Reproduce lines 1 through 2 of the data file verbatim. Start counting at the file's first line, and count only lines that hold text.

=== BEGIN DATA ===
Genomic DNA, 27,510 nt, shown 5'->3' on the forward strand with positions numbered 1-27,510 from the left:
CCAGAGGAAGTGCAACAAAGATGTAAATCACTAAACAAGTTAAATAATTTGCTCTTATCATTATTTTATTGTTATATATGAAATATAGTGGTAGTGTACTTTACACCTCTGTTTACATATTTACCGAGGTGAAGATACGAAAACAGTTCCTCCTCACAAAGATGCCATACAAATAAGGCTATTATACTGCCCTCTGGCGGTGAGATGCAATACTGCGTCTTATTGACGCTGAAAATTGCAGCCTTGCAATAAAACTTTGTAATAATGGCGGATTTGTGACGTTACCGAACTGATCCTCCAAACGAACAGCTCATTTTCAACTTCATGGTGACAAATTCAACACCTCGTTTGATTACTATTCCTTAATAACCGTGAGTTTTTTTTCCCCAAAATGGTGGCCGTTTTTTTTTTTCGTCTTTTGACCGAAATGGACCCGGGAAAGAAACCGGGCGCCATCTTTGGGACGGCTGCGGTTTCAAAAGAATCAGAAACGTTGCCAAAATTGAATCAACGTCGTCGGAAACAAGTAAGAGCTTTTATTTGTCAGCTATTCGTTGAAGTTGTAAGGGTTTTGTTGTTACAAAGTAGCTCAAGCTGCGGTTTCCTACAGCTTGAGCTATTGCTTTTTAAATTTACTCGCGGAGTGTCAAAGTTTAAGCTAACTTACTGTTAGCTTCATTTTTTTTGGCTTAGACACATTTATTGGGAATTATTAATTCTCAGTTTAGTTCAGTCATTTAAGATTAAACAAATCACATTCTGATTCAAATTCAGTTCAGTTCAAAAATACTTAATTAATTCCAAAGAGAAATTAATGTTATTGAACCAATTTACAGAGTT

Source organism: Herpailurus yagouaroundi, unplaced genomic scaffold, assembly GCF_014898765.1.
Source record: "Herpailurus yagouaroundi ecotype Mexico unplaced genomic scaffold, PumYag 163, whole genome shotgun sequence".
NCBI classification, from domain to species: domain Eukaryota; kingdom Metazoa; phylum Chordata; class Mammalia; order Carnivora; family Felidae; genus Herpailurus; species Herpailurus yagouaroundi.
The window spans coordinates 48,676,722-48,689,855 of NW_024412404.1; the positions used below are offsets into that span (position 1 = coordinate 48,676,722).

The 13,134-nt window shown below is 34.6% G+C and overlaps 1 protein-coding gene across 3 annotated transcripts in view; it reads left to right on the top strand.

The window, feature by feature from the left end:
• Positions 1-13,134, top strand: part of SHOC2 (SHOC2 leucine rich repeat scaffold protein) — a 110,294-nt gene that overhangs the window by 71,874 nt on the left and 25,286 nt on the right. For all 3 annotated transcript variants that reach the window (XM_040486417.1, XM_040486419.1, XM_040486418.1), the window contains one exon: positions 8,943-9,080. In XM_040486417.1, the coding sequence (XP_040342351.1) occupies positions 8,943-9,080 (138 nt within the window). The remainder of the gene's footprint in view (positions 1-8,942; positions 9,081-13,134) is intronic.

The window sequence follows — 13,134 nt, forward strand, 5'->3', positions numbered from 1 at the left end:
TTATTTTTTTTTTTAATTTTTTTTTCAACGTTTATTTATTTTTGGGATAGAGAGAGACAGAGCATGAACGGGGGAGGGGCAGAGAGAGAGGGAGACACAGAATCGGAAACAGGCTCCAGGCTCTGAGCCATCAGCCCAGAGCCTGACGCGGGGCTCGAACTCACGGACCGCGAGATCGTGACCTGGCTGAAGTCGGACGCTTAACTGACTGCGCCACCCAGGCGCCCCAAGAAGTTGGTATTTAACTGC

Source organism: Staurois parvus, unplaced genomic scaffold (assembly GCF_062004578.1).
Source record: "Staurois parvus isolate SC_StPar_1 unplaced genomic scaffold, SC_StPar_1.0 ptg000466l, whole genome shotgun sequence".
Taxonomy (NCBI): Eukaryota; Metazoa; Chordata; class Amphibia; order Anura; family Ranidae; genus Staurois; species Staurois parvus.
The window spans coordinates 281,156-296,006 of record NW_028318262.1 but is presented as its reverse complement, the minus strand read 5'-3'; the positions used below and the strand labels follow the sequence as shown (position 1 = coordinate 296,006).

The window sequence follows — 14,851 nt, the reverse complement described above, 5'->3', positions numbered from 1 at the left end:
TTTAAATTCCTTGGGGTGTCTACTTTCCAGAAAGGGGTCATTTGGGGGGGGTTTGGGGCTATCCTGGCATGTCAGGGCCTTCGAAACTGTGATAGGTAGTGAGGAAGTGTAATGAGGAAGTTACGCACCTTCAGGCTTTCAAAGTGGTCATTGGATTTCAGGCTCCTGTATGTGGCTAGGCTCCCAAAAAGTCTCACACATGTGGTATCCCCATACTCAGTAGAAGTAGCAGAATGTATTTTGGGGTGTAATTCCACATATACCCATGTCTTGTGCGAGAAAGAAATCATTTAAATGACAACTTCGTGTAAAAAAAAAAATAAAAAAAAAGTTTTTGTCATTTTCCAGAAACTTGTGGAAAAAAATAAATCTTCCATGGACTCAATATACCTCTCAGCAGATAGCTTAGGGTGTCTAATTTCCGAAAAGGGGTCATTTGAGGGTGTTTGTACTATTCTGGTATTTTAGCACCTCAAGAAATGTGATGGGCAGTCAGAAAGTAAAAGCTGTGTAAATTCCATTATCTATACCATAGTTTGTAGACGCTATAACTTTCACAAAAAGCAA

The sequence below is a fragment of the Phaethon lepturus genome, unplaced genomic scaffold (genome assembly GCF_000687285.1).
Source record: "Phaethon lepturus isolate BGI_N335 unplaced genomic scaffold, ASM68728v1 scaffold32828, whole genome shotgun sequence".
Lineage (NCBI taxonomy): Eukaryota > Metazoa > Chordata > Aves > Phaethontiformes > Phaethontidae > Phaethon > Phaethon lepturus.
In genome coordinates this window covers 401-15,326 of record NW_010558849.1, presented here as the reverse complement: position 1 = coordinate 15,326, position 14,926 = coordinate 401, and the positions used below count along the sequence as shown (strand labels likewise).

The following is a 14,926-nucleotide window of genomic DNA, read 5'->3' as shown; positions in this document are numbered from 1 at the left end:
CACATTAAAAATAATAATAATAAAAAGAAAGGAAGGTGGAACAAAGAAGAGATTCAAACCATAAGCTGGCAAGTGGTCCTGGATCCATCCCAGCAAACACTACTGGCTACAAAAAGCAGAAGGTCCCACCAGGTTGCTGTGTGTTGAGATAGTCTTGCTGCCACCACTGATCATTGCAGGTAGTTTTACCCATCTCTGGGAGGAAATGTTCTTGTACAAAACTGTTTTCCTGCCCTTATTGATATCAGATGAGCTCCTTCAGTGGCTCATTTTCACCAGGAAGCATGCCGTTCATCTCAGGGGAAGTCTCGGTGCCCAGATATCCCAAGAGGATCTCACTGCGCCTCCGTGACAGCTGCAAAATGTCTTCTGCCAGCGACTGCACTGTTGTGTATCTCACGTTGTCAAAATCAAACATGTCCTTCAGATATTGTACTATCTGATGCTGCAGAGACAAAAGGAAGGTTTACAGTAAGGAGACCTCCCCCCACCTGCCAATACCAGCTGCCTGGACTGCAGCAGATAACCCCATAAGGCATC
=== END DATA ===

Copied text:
Genomic DNA, 27,510 nt, shown 5'->3' on the forward strand with positions numbered 1-27,510 from the left:
CCAGAGGAAGTGCAACAAAGATGTAAATCACTAAACAAGTTAAATAATTTGCTCTTATCATTATTTTATTGTTATATATGAAATATAGTGGTAGTGTACTTTACACCTCTGTTTACATATTTACCGAGGTGAAGATACGAAAACAGTTCCTCCTCACAAAGATGCCATACAAATAAGGCTATTATACTGCCCTCTGGCGGTGAGATGCAATACTGCGTCTTATTGACGCTGAAAATTGCAGCCTTGCAATAAAACTTTGTAATAATGGCGGATTTGTGACGTTACCGAACTGATCCTCCAAACGAACAGCTCATTTTCAACTTCATGGTGACAAATTCAACACCTCGTTTGATTACTATTCCTTAATAACCGTGAGTTTTTTTTCCCCAAAATGGTGGCCGTTTTTTTTTTTCGTCTTTTGACCGAAATGGACCCGGGAAAGAAACCGGGCGCCATCTTTGGGACGGCTGCGGTTTCAAAAGAATCAGAAACGTTGCCAAAATTGAATCAACGTCGTCGGAAACAAGTAAGAGCTTTTATTTGTCAGCTATTCGTTGAAGTTGTAAGGGTTTTGTTGTTACAAAGTAGCTCAAGCTGCGGTTTCCTACAGCTTGAGCTATTGCTTTTTAAATTTACTCGCGGAGTGTCAAAGTTTAAGCTAACTTACTGTTAGCTTCATTTTTTTTGGCTTAGACACATTTATTGGGAATTATTAATTCTCAGTTTAGTTCAGTCATTTAAGATTAAACAAATCACATTCTGATTCAAATTCAGTTCAGTTCAAAAATACTTAATTAATTCCAAAGAGAAATTAATGTTATTGAACCAATTTACAGAGTT